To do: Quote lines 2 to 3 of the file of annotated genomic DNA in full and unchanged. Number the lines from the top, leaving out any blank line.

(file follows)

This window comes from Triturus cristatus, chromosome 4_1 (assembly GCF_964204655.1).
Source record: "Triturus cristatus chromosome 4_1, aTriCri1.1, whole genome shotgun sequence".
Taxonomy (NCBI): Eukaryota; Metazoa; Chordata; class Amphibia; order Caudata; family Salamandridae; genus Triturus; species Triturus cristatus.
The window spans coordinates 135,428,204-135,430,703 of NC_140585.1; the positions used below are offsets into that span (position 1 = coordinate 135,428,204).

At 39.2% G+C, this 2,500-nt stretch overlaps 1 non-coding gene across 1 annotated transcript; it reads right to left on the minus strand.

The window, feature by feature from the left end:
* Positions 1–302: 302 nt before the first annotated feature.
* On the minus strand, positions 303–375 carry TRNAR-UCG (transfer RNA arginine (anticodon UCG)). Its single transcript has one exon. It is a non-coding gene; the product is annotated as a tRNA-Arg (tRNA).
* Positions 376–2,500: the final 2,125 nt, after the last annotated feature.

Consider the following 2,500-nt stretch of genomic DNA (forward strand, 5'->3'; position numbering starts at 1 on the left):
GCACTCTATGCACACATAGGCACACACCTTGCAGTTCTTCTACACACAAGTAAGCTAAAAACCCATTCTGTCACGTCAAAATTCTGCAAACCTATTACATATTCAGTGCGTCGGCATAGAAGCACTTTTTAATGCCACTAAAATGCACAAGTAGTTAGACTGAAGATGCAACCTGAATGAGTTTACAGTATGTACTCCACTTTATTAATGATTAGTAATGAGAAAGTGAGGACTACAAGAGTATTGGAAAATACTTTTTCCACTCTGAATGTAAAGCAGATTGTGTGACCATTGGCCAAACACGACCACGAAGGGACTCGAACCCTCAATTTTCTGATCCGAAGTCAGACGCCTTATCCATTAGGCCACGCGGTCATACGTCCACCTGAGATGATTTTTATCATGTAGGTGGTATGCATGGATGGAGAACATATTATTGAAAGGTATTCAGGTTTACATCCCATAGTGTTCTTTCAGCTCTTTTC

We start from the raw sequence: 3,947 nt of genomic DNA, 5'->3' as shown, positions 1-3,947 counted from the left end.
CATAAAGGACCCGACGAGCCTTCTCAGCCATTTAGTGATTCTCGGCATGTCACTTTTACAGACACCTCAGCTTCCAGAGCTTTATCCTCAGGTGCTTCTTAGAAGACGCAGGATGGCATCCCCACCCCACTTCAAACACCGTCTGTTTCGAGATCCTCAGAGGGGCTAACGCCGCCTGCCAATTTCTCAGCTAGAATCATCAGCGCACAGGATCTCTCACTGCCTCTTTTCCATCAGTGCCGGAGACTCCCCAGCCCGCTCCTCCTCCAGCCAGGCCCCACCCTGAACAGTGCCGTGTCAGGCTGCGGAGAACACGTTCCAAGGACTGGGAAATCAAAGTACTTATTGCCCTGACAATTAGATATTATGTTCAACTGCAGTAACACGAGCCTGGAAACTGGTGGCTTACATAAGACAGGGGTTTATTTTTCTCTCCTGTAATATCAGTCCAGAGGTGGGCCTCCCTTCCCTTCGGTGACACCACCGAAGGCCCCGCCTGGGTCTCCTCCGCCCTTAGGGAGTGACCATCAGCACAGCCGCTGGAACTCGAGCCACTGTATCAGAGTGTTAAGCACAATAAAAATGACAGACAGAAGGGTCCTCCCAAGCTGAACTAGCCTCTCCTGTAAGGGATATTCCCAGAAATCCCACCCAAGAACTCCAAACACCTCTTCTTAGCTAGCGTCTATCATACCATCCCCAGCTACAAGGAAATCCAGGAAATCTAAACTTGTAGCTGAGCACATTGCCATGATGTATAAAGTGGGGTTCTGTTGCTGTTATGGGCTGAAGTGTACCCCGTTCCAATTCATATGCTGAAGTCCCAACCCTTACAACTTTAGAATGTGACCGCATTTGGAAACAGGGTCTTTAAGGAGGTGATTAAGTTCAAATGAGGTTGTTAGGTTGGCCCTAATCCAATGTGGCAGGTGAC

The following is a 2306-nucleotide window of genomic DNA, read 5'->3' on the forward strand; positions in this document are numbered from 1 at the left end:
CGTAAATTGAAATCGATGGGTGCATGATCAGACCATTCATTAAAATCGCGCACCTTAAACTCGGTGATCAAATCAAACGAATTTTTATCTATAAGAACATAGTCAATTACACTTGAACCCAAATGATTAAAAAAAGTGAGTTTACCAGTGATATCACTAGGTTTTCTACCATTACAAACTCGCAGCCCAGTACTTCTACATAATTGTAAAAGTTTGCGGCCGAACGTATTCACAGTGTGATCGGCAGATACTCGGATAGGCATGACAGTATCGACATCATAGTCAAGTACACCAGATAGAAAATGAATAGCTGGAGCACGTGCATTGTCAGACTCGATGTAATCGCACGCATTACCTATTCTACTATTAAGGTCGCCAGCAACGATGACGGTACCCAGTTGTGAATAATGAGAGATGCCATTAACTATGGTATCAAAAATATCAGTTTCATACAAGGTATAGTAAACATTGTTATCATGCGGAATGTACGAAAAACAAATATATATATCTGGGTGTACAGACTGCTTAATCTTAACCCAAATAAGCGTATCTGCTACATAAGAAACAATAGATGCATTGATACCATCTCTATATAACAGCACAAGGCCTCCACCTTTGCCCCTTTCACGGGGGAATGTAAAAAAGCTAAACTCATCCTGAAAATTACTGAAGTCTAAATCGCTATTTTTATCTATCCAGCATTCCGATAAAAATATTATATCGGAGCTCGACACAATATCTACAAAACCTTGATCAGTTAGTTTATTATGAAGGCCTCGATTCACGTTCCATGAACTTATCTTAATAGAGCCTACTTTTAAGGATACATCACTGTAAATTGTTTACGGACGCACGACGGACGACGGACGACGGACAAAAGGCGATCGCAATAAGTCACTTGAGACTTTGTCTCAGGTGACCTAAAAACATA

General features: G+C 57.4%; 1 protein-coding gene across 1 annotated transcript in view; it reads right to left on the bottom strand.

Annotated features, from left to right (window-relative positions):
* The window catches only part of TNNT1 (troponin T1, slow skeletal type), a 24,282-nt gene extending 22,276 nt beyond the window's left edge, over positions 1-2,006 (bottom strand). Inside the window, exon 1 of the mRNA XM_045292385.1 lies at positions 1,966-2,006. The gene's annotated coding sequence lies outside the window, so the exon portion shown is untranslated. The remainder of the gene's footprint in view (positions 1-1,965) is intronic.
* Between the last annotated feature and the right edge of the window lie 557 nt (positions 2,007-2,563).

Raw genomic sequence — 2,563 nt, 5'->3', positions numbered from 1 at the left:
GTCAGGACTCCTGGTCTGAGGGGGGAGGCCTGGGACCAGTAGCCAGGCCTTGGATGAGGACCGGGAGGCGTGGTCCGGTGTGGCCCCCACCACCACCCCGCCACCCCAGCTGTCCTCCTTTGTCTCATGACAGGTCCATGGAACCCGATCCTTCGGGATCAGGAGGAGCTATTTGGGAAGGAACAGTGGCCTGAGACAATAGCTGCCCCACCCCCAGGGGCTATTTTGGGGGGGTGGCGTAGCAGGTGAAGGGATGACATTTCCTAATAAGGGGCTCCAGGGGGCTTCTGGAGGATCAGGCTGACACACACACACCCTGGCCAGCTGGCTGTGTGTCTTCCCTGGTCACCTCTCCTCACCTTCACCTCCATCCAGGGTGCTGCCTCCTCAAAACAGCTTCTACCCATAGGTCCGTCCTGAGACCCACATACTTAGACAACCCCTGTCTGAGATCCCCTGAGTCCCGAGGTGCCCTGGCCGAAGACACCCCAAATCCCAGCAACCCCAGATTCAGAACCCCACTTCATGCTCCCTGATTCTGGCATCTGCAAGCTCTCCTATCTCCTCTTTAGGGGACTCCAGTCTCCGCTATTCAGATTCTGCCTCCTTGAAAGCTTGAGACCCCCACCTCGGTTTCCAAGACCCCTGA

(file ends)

Source record: "Triturus cristatus chromosome 4_1, aTriCri1.1, whole genome shotgun sequence".
Taxonomy (NCBI): Eukaryota; Metazoa; Chordata; class Amphibia; order Caudata; family Salamandridae; genus Triturus; species Triturus cristatus.